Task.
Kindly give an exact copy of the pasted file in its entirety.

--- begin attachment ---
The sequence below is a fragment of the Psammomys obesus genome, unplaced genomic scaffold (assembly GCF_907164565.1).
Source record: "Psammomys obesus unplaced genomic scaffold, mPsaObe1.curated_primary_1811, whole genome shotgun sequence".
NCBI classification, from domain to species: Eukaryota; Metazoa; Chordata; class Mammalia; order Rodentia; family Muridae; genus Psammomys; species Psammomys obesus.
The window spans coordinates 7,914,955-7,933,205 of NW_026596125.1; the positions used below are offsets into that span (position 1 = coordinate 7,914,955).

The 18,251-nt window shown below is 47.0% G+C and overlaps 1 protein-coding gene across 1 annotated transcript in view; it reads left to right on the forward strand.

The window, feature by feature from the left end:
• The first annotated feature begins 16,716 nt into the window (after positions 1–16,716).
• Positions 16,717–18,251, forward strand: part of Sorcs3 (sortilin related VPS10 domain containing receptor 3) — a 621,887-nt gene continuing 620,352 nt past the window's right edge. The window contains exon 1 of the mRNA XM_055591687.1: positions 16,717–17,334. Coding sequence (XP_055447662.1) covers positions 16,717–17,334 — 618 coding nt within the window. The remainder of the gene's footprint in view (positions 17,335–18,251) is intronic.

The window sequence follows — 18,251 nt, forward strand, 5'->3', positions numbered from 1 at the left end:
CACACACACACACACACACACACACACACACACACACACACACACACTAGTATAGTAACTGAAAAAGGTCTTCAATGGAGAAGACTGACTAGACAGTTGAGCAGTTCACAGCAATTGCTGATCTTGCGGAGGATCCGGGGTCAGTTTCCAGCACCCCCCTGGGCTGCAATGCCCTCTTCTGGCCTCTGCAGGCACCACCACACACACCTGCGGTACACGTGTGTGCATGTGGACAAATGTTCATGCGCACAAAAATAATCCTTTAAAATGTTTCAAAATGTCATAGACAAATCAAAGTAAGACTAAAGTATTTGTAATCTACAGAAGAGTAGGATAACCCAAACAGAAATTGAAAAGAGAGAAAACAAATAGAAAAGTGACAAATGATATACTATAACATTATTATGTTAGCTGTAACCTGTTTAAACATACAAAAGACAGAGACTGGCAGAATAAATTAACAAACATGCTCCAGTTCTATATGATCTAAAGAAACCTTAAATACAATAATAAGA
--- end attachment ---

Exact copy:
The sequence below is a fragment of the Psammomys obesus genome, unplaced genomic scaffold (assembly GCF_907164565.1).
Source record: "Psammomys obesus unplaced genomic scaffold, mPsaObe1.curated_primary_1811, whole genome shotgun sequence".
NCBI classification, from domain to species: Eukaryota; Metazoa; Chordata; class Mammalia; order Rodentia; family Muridae; genus Psammomys; species Psammomys obesus.
The window spans coordinates 7,914,955-7,933,205 of NW_026596125.1; the positions used below are offsets into that span (position 1 = coordinate 7,914,955).

The 18,251-nt window shown below is 47.0% G+C and overlaps 1 protein-coding gene across 1 annotated transcript in view; it reads left to right on the forward strand.

The window, feature by feature from the left end:
• The first annotated feature begins 16,716 nt into the window (after positions 1–16,716).
• Positions 16,717–18,251, forward strand: part of Sorcs3 (sortilin related VPS10 domain containing receptor 3) — a 621,887-nt gene continuing 620,352 nt past the window's right edge. The window contains exon 1 of the mRNA XM_055591687.1: positions 16,717–17,334. Coding sequence (XP_055447662.1) covers positions 16,717–17,334 — 618 coding nt within the window. The remainder of the gene's footprint in view (positions 17,335–18,251) is intronic.

The window sequence follows — 18,251 nt, forward strand, 5'->3', positions numbered from 1 at the left end:
CACACACACACACACACACACACACACACACACACACACACACACACTAGTATAGTAACTGAAAAAGGTCTTCAATGGAGAAGACTGACTAGACAGTTGAGCAGTTCACAGCAATTGCTGATCTTGCGGAGGATCCGGGGTCAGTTTCCAGCACCCCCCTGGGCTGCAATGCCCTCTTCTGGCCTCTGCAGGCACCACCACACACACCTGCGGTACACGTGTGTGCATGTGGACAAATGTTCATGCGCACAAAAATAATCCTTTAAAATGTTTCAAAATGTCATAGACAAATCAAAGTAAGACTAAAGTATTTGTAATCTACAGAAGAGTAGGATAACCCAAACAGAAATTGAAAAGAGAGAAAACAAATAGAAAAGTGACAAATGATATACTATAACATTATTATGTTAGCTGTAACCTGTTTAAACATACAAAAGACAGAGACTGGCAGAATAAATTAACAAACATGCTCCAGTTCTATATGATCTAAAGAAACCTTAAATACAATAATAAGA